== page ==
17. from: Science Magazine Gregory J. Retallack, Department of Earth Sciences, University of Oregon (October 3, 2018) Bobrovskiy et al. (1) have assembled impressive biomarker data which rules out three of five alternatives for the biological affinities of the problematic Ediacaran fossils Dickinsonia and Andiva. The cholesterols extracted from the fossils do indeed rule out affinities with lichenized fungi such as Ascomycota and Basidiomycota, and also with Rhizaria. This does not mean that Dickinsonia and Andiva were necessarily animals, because a third fungal phylum, Glomeromycota, also produces cholesterol without ergosterol (2). The living lichenized glomeromycotan, Geosiphon pyriformis, is unusual in housing the photosymbiont inside enlarged cells (3), and its fossil record may include Precambrian problematica such as Horodyskia (4) and Diskagma ranging in age back 2.2 Ga (5). Glomeromycotan fungi are also known from Ediacaran acritarchs with attached hyphae, stalked vesicles, complex wall ultrastructure, and chitin composition demonstrated by FTIR (6). A glomeromycotan lichen fragment preserved by cellular permineralization also has been described from Ediacaran rocks of China (7). Cholesterol in Dickinsonia and Andiva permits both glomeromycotan and animal affinities, but additional observations provide a test of these alternatives. Bobrovskiy et al. (1) also found that the proportion of cholesterol relative to stigmasterol (a chlorophyte biomarker) increased in larger compared with smaller Dickinsonia. This is not what would be expected for a slow-moving or sessile animal increasingly fouled with algae as it grew, nor would such a regular decline be expected from vagaries of animal-feeding on algae. Declining stigmasterol with increasing cholesterol is compatible with building of fungal biomass by controlled populations of photosymbiotic algae. Dickinsonia and Andiva may have been glomeromycotan fungi lichenized with green algae. Undisputed Ediacaran animals trace and body fossils are small (< 5mm diameter) and vermiform with chitin or calcite skeletons, and have been characterized as Ediacaran Wormworld (8). In contrast, Dickinsonia and Andiva are part of a diverse group of large (up to 1.4 m) and unskeletonized, crustose to foliose, quilted organisms, from very different sedimentary facies (9), and could be characterized as Ediacaran Mattressland. References and Notes 1. I. Brobovskiy, et al., Science 361, 1246-1249 (2018). 2. Fontaine et al. Lipids 36, 1357, 2001; J.D. Weete, M. Abril, M. Blackwell, PloS One 5(5), e10899 (2010). 3. A. Schüßler, M.Kluge, M., in The Mycota IX (ed. B. Hock), 151-161 (Springer, Berlin, 2000) 4. G.J. Retallack, K.L. Dunn, J. Saxby, J. Precambrian Research 126, 125–142 (2013). 5. G.J. Retallack, et al., Precambrian Research 235, 71-87 (2013). 6. G.J. Retallack, Botanica Pacifica 4(2), 19-33 (2015). 7. X. Yuan, S. Xiao, T. N. Taylor, Science 308, 1017-1020 (2005) 8. J.D. Schiffbauer et al. GSA Today 26(11), 4-11 (2016) 9. G.J. Retallack, Nature 493, 89-92 (2013), Gondwana Research 36, 94-110 (2016), Alcheringa 40, 583-600 (2016).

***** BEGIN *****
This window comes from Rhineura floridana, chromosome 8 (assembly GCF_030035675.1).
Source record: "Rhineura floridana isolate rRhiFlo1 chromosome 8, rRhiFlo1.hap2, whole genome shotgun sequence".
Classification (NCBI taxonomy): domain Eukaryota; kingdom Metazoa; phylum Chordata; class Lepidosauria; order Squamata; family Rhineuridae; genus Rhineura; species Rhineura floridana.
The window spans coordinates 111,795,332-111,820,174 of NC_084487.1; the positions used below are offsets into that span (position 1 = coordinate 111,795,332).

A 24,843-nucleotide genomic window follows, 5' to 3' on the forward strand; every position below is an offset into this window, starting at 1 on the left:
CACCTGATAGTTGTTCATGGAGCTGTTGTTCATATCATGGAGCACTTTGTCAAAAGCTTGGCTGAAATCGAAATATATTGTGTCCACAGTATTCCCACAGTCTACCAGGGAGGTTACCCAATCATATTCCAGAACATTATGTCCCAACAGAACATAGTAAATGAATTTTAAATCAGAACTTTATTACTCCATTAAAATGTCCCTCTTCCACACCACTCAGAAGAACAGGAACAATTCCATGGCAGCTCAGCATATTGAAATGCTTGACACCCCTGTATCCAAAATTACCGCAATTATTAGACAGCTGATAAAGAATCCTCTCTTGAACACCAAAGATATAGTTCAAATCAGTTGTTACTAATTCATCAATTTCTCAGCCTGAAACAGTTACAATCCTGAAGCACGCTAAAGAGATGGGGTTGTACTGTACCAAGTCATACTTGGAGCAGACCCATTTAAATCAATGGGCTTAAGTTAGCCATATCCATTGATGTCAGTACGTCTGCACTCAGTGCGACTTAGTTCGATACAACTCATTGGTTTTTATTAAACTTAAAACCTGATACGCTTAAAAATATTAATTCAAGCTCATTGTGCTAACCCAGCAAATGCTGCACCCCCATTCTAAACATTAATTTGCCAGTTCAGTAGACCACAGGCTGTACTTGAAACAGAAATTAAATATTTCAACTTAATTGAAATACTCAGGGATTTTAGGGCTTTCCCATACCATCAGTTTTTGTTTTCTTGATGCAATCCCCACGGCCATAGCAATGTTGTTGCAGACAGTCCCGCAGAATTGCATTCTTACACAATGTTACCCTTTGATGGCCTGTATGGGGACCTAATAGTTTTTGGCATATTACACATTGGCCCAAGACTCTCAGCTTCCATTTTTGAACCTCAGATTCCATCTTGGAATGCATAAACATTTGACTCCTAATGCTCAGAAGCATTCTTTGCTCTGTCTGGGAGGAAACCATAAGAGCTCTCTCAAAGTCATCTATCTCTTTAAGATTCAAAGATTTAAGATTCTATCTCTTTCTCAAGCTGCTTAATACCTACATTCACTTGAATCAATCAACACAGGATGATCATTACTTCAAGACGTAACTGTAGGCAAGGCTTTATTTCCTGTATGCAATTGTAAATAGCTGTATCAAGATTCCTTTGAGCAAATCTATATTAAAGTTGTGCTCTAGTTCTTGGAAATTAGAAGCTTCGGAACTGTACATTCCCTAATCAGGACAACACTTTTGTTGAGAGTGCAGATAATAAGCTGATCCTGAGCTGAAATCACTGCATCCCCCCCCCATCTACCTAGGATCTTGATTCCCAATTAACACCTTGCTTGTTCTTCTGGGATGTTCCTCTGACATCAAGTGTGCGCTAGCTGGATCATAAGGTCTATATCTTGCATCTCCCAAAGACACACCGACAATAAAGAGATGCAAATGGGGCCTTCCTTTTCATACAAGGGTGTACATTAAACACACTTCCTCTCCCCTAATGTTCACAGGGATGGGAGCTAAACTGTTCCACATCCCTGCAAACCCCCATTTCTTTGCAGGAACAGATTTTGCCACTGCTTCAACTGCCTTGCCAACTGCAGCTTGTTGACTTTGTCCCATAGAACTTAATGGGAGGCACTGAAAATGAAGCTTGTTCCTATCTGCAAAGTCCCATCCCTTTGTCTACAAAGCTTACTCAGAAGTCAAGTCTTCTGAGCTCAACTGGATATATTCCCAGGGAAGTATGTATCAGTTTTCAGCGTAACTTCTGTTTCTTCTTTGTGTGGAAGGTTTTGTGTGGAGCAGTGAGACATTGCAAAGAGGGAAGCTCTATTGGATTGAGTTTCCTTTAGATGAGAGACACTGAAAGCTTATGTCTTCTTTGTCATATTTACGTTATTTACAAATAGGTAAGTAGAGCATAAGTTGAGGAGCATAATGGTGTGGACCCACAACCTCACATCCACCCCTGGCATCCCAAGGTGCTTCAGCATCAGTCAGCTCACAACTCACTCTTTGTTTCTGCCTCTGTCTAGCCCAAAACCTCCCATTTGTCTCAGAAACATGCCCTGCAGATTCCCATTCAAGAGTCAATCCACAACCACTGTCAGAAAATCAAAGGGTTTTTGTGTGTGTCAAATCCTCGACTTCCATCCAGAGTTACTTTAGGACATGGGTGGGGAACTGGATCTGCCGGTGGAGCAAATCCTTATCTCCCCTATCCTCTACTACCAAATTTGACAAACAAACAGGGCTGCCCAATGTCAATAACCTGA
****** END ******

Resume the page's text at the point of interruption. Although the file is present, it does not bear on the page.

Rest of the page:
18. I have noticed lately that a lot of fossils of so called Sabellidites cambriensis are popping up on a lot of sites for sale. They're sold as basal annelid worms that arose during the terminal Ediacaran. They predominantly are coming from the Lontova formation, dated at ~541-545 Mya, which is more or less the Ediacaran/Cambrian boundary. I would think that such fossils would be of great interest to researchers since, assuming they are basal annelids, they would represent one of, if not the first, appearances of a modern phylum in the fossil record. Yet the literature on this species is very sparse, with no more than half a dozen papers having been published since it's initial description in 1926. Does anyone here have any information on this subject?
  19. There is a website that describes a controversial fossil found in 2003: http://www.abc.net.au/science/articles/2003/11/10/984724.htm Since it doesn't have a name at the time of publishing, I'm finding it difficult to find more information on it.
  20. As a young mineral, crystal and fossil collector, I was perusing through my uncle's 1962 copy of "Scientific American". In it was an article on recently described "Animals" of the Precambrian period. I was fascinated by the artist's abstract rendition of these critters as they may have lived. The early scientists were beguiled as was I. Naturally, collectors envision finding great things themselves and so the wanting started. Fast forward to 2016 and I find myself retired. Nearly all localities of these Precambrian sites are protected and I realize I won't be digging these fossils anytime soon. My next move was, those who cannot collect , buy. In the order of Jonesing I wanted a Dickinsonia. Then came my two Kimberella. And my last hold out was Tribrachidium. At this point any Vendian creature I get is just a plus, Jonesing is a whimsical thing that can break your piggy bank.